As reported previously, corporate criminal liability was introduced in Ukraine earlier and in a broader scope than originally envisaged.  However, developments in this field are only now gaining momentum through the introduction of what may be regarded as strict corporate criminal liability for corruption offences.

On 4 June 2014 the Law, “On Amendments to Certain Legislative Acts of Ukraine to Implement the Action Plan for the European Union Liberalisation of the Visa Regime for Ukraine Regarding State Anticorruption Politics” No. 1261-VII (“the Law”), entered into force introducing new articles of corporate criminal liability for corruption offences.

Even though the Law is aimed at bringing the Ukrainian anticorruption regulations up to speed with European good practice, some of its wording is rather ambiguous and may have the (unintended) effect of imposing strict liability for corruption offences on corporates.  

1. THE DEFINITION OF “COMMISSION IN THE INTERESTS” AND LIABLE PERSONS

As reported previously a legal entity can be held criminally liable for the actions of its representative as authorised by contract, law or constituent documents when acting on its behalf, in its interest, by its order or in conspiracy with the legal entity or otherwise.  The Law has extended the definition of a corruption offence committed “in the interests” of a legal entity by stipulating that the corruption offence shall be deemed committed in the interests of a legal entity where such crime caused the legal entity to receive undue advantage or created favourable conditions for obtaining such undue advantage or was directed at evading the liability provided by the law.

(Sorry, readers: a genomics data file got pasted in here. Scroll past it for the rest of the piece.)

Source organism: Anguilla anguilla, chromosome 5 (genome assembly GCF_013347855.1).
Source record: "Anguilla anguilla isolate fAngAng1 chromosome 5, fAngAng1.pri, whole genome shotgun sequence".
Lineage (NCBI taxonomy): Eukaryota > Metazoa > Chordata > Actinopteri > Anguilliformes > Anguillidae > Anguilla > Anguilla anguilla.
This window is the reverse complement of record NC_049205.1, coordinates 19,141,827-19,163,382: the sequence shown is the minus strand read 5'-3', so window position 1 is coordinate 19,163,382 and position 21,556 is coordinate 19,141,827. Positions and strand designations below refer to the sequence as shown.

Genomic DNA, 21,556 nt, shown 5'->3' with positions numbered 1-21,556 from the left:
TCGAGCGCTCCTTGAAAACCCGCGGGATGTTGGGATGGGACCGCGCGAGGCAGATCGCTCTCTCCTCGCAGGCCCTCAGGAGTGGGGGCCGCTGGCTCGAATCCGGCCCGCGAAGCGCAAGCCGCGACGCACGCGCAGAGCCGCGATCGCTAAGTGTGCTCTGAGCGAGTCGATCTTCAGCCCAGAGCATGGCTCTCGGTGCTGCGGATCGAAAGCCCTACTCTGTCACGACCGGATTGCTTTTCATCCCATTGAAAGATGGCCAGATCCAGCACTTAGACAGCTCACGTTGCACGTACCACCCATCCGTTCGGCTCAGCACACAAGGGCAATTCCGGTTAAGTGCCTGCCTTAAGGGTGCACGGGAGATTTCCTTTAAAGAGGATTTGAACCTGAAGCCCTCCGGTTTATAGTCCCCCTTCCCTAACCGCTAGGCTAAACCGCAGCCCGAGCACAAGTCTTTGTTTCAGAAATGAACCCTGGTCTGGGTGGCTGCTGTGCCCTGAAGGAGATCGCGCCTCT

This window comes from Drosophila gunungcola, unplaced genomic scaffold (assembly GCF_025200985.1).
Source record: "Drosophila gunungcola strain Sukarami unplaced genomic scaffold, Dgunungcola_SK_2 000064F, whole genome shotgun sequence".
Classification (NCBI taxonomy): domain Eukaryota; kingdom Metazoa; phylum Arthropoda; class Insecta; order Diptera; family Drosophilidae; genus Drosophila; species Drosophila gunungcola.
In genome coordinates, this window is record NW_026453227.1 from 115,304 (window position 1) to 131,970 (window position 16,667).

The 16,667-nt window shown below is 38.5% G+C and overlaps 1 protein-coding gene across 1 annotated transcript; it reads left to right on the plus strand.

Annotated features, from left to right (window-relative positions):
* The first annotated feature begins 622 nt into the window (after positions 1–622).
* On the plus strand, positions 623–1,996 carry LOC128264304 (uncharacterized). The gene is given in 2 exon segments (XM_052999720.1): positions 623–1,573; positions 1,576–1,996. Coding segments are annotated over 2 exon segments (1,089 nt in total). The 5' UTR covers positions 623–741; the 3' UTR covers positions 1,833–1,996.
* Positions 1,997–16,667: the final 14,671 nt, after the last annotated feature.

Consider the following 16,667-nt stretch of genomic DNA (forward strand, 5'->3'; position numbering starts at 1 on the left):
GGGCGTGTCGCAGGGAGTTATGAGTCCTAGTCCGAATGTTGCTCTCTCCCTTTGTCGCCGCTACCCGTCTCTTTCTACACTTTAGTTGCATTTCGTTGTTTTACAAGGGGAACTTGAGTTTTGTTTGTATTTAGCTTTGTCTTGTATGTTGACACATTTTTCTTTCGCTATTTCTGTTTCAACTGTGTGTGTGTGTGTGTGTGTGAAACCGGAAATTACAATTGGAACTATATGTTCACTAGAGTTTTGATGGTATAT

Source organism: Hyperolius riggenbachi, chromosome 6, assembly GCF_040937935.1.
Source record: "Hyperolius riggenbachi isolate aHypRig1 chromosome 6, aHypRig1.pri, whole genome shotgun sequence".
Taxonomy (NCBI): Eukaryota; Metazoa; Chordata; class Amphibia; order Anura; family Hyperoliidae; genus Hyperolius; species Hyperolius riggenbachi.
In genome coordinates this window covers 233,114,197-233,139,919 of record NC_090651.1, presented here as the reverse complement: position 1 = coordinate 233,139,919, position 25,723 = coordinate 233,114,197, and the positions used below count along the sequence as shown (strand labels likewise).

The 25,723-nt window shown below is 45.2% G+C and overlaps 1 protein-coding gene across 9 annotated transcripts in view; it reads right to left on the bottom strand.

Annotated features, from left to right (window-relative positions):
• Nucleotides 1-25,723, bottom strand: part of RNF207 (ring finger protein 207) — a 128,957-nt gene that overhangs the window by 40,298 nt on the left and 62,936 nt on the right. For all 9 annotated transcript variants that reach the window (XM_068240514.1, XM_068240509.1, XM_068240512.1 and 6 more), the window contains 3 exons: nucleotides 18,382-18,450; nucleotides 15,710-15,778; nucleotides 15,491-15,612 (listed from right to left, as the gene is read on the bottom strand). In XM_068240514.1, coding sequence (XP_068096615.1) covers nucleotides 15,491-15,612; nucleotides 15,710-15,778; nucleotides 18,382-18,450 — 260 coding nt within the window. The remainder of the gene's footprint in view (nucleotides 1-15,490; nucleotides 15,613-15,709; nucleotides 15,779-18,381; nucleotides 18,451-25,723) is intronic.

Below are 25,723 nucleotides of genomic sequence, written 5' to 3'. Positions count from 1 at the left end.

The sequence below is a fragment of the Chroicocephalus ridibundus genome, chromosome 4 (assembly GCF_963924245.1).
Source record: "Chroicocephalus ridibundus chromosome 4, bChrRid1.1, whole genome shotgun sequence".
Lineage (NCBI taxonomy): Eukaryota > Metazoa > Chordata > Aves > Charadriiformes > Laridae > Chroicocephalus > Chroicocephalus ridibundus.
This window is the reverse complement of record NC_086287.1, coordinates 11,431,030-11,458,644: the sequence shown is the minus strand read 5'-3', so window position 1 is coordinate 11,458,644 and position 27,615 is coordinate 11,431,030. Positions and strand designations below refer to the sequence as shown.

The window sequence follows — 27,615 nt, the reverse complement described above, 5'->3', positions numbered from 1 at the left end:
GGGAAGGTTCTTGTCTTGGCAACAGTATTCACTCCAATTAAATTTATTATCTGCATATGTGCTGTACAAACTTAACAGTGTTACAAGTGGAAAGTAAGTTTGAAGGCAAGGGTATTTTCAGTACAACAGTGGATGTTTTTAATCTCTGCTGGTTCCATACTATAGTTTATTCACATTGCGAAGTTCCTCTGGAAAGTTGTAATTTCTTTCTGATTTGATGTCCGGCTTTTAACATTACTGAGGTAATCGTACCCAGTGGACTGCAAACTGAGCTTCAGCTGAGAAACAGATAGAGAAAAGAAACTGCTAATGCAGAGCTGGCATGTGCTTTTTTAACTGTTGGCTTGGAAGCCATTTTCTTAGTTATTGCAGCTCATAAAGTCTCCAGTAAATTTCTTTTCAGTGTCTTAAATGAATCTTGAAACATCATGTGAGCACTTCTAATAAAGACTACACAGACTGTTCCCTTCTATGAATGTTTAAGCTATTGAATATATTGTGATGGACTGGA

Further, the Law draws a clear distinction between all public bodies, such as local and national bodies of government and their divisions, and private legal entities, including State-owned companies.  In particular, public bodies may not be liable for active corruption offences, such as giving bribes.

The Law also increases fines for corruption offences, which are now double the amount of the undue advantage received by the legal entity.

2. STRICT CORPORATE CRIMINAL LIABILITY FOR CORRUPTION OFFENCES?

The Law provides for two separate grounds for corporate criminal liability for criminal offences, i.e. (i) the commission of an enumerated crime by an authorised representative acting on its behalf, in its interest, by its order or in conspiracy with the legal entity; and/or (ii) failure by the legal entity to prevent the crime.

This is in stark contrast with many other jurisdictions, such as the 1976 US Foreign Corrupt Practices Acts or the 2010 UK Bribery Act which provide a defence where a legal entity makes efforts in good faith to prevent corruption offences. However, due to the ambiguous wording of the two measures mentioned above, one cause of action against corporates appears as two. This prevents legal entities from relying on the anti-corruption compliance defence. In effect, the literal interpretation of the Law would mean the imposition of strict criminal liability for such corruption offences on legal entities.

This is a development to monitor and we shall report any further amendments to corporate criminal liability for corruption offences.

Laws:

The Law of Ukraine “On Amendments to Certain Legislative Acts of Ukraine to Implement the Action Plan for the European Union Liberalisation of the Visa Regime for Ukraine Regarding State Anticorruption Politics” No. 1261-VII dated 13 May 2014

The Criminal Code of Ukraine № 2341-III dated 5 April 2001